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MBIA story updated with changes throughout.



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's chief regulator on Thursday criticized the cash-strapped company's decision to pay out $11.4 million in cash to four top executives.

"These bonuses are unwarranted and ill-advised. That MBIA in its currentcircumstances would pay big bonuses raises real questions as to theindependence of MBIA's board and the judgment of MBIA's management," said David Neustadt, spokesman for the New York Department of Financial Services.

MBIA's bonuses are paid out at the parent company level, which isn't technically regulated by the NYDFS. Still, MBIA scrapped planned 2011 bonuses for several executives after discussions with the NYDFS, according to a March 19 proxy filing.

MBIA spokesman Kevin Brown declined to respond to the NYDFS comment, though when questioned about the bonus payments in an earlier exchange he wrote in an email that the payouts to the executives were approved by the board "in order to retain their services and assure continuity in the company's leadership during this critically important time in its transformation."

On Wednesday, more than 89 minutes after the close of trading and just 23 seconds ahead of the end-of-day deadline in this holiday-shortened week, a regulatory filing by MBIA alerted the handful of people paying attention at that hour that its board had approved $11.4 million in cash "retention" awards to four of its top executives.

Edward Chaplin, the CFO and William Fallon, the President and COO, will each get $3.5 million, while Anthony McKiernan, the chief portfolio officer, will get $2 million and Ram Wertheim, the chief legal officer, will receive $2.4 million.

The executives will also split 2 million shares between them, with 600,000 each for Chaplin and Fallon and 400,000 each for McKiernan and Wertheim. These are subject to a fairly complex vesting formula, but if MBIA shares trade at $25 by the end of 2015 and tread water for the next two years, they would get the entire 2 million shares, which would be worth $50 million.

While $25 seems like a long way from the $7.95 closing price for MBIA shares on Tuesday, it is consistent with the bullish thesis for the shares put forward by at least three sell-side analysts who follow the company.

That thesis has MBIA winning a roughly $2-3 billion settlement from

Bank of America

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, with which it is engaged in a complex and bruising legal battle over subprime mortgage bonds. The bulls also believe MBIA will be able to continue operating its municipal bond insurance business, while retaining a subprime mortgage bond insurance business that could appreciate substantially if the housing market continues its recovery.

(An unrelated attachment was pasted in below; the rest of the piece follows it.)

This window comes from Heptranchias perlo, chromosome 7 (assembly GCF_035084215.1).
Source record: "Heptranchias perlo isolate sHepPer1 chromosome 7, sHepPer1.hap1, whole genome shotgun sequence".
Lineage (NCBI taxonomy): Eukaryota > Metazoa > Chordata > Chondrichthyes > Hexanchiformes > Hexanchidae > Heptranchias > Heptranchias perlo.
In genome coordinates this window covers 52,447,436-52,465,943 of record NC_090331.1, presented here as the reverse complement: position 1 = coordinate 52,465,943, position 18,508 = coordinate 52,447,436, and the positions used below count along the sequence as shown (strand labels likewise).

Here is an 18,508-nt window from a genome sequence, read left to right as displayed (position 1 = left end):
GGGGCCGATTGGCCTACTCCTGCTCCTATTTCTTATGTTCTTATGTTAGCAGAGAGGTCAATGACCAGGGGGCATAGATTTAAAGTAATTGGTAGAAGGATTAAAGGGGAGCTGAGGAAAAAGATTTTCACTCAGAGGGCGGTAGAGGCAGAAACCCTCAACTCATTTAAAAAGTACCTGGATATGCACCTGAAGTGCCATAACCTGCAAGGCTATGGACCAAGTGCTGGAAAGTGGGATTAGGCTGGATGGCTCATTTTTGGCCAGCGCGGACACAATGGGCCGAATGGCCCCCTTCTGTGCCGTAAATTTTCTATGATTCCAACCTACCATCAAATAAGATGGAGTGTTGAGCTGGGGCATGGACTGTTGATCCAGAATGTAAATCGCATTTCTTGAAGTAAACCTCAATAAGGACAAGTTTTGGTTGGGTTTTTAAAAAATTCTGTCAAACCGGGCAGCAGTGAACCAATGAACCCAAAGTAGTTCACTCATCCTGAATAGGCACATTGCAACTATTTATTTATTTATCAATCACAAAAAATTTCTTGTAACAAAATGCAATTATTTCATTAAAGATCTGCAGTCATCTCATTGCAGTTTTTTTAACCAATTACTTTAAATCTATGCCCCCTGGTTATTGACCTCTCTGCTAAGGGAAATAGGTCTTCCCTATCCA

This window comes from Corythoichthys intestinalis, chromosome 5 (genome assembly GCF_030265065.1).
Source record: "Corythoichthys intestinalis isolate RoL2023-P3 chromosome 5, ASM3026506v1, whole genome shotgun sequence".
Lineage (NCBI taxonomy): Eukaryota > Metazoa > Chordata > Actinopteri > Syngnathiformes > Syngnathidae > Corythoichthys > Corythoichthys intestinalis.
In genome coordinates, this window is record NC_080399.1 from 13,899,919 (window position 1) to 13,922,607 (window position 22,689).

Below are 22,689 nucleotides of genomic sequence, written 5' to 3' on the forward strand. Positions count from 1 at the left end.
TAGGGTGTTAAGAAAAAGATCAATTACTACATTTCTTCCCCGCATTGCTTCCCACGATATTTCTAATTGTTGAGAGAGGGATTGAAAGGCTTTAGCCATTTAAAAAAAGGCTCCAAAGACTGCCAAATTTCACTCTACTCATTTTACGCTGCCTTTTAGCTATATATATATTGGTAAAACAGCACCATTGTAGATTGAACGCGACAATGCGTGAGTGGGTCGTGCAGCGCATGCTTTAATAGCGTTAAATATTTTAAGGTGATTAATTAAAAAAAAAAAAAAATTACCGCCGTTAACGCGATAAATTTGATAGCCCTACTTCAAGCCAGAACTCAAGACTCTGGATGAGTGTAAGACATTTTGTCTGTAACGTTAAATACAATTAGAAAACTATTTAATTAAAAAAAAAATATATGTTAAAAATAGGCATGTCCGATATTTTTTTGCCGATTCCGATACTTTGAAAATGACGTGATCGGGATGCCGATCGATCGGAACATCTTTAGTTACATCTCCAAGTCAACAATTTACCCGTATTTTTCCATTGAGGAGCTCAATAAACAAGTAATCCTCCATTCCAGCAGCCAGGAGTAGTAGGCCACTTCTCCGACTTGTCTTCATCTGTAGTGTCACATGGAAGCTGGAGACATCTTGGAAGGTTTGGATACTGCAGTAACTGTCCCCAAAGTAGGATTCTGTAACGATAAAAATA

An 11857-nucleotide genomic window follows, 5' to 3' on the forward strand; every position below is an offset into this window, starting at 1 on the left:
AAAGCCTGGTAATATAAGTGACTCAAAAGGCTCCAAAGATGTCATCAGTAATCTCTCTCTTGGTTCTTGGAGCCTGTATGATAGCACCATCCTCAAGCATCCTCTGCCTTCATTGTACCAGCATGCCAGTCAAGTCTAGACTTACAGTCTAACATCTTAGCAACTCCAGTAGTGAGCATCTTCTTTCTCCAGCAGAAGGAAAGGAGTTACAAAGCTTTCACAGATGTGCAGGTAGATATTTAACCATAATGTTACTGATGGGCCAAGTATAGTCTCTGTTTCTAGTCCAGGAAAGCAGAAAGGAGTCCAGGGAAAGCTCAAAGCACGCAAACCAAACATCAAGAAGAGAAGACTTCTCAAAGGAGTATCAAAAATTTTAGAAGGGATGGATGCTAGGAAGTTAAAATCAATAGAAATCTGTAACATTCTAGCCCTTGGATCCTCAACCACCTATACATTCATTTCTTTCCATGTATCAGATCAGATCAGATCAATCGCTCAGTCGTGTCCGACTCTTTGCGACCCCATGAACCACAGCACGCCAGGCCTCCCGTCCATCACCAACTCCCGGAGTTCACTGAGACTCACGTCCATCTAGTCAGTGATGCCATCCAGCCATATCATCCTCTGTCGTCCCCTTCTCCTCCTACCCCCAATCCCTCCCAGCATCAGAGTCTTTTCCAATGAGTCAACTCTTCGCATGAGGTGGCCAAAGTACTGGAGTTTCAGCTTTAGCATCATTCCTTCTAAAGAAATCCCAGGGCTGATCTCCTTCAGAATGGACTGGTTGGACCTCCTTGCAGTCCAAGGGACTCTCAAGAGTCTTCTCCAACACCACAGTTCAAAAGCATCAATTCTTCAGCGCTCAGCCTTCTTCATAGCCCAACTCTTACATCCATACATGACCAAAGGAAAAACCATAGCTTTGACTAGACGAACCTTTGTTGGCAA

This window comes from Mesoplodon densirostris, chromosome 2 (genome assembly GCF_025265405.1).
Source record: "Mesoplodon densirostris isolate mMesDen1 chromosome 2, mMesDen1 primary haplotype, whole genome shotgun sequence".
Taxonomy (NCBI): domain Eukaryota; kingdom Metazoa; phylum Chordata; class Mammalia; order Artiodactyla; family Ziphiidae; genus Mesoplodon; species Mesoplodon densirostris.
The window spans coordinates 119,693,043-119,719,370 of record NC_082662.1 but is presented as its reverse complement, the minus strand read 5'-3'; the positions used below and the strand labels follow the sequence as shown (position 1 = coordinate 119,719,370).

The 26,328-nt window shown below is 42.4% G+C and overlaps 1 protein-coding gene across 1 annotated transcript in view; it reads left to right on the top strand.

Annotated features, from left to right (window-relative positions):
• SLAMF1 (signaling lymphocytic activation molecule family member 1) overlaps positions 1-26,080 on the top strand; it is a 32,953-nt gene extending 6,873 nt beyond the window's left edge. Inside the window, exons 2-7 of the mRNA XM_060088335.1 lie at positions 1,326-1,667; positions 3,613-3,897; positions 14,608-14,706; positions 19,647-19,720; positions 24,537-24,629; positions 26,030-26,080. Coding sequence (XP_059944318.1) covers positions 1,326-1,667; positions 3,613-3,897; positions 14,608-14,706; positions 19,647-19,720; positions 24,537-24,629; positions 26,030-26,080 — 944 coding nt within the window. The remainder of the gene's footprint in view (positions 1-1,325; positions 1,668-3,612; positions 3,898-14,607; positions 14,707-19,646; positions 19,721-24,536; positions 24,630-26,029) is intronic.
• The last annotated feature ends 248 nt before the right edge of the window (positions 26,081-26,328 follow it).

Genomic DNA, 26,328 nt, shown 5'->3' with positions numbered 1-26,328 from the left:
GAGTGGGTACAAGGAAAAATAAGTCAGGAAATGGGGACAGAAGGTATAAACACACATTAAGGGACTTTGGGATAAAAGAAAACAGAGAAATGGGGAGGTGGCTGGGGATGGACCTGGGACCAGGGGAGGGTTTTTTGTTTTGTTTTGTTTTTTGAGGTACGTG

Twenty-five dollars per share also doesn't seem like such a stretch if you consider that MBIA's adjusted book value at the end of the third quarter was $30.64. While that measure does not adhere to generally accepted accounting principles, it assumes no new business activity, according to the insurer's latest quarterly filing.

Twenty five dollars per share does seem like a stretch, however, if you consider that MBIA's subprime unit had $534 million in cash at the end of the second quarter, and $386 million at the end of the third quarter. Research firm Creditsights argues the unit is on track run out of cash by the second quarter of 2013.

The bonuses, however, will come from MBIA's parent company, which also spent roughly $170 million during the quarter to buy back some of its bonds. The parent has $298 million in cash and cash equivalents at the end of the third quarter, down from $473 million at the end of 2011.

The cash crunch won't matter if MBIA reaches the settlement with Bank of America that bulls are anticipating beforehand, but if it doesn't, the MBIA executives still make a cool $11.4 million.

In other words, the MBIA executives get $11.4 million if things go badly and $61.4 million if they work out. There doesn't appear to be much in between.

BTIG analyst Mark Palmer (one of the bullish analysts I referred to) doesn't see anything inappropriate going on.

"The amounts in question are modest relative to typical executive compensation packages, and the four executives are among the handful of key players for the company as it manages its way through the litigation period and beyond," he wrote me via email Wednesday night before the NYDFS weighed in.

The statement by the NYDFS is just the latest example that its chief, New York Financial Services Superintendent Benjamin Lawsky, is willing to be aggressive in going after companies he regulates. A

case he brought against Standard Chartered Bank in August

drew anonymous sniping from other regulators who claimed he was too hasty. Standard Chartered agreed to settle that case with NYDFS for $340 million and with other regulators for $330 million for a total of $670 million.


Written by Dan Freed in New York


Follow @dan_freed

Disclosure: TheStreet's editorial policy prohibits staff editors, reporters and analysts from holding positions in any individual stocks.